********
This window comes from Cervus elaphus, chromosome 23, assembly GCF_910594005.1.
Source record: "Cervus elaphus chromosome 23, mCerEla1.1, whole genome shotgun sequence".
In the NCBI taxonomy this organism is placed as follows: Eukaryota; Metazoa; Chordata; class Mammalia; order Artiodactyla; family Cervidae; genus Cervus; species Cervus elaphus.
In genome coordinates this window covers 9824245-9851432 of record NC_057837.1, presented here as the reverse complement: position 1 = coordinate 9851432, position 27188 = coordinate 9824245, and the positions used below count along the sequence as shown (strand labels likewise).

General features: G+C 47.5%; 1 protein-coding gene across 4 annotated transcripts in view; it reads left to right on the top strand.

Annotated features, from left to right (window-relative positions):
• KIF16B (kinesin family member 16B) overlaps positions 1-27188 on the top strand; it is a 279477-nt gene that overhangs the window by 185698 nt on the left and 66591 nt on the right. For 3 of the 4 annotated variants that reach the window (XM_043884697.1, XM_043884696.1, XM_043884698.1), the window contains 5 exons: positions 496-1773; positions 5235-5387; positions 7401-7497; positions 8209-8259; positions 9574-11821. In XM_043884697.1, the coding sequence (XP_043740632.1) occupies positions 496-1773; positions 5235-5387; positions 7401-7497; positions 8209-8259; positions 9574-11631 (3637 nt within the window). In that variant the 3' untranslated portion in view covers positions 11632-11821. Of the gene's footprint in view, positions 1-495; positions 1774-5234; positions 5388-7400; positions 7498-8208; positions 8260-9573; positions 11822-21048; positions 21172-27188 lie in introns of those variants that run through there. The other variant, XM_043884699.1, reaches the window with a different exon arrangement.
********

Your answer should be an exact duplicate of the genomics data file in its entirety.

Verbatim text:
This window comes from Cervus elaphus, chromosome 23, assembly GCF_910594005.1.
Source record: "Cervus elaphus chromosome 23, mCerEla1.1, whole genome shotgun sequence".
In the NCBI taxonomy this organism is placed as follows: Eukaryota; Metazoa; Chordata; class Mammalia; order Artiodactyla; family Cervidae; genus Cervus; species Cervus elaphus.
In genome coordinates this window covers 9824245-9851432 of record NC_057837.1, presented here as the reverse complement: position 1 = coordinate 9851432, position 27188 = coordinate 9824245, and the positions used below count along the sequence as shown (strand labels likewise).

General features: G+C 47.5%; 1 protein-coding gene across 4 annotated transcripts in view; it reads left to right on the top strand.

Annotated features, from left to right (window-relative positions):
• KIF16B (kinesin family member 16B) overlaps positions 1-27188 on the top strand; it is a 279477-nt gene that overhangs the window by 185698 nt on the left and 66591 nt on the right. For 3 of the 4 annotated variants that reach the window (XM_043884697.1, XM_043884696.1, XM_043884698.1), the window contains 5 exons: positions 496-1773; positions 5235-5387; positions 7401-7497; positions 8209-8259; positions 9574-11821. In XM_043884697.1, the coding sequence (XP_043740632.1) occupies positions 496-1773; positions 5235-5387; positions 7401-7497; positions 8209-8259; positions 9574-11631 (3637 nt within the window). In that variant the 3' untranslated portion in view covers positions 11632-11821. Of the gene's footprint in view, positions 1-495; positions 1774-5234; positions 5388-7400; positions 7498-8208; positions 8260-9573; positions 11822-21048; positions 21172-27188 lie in introns of those variants that run through there. The other variant, XM_043884699.1, reaches the window with a different exon arrangement.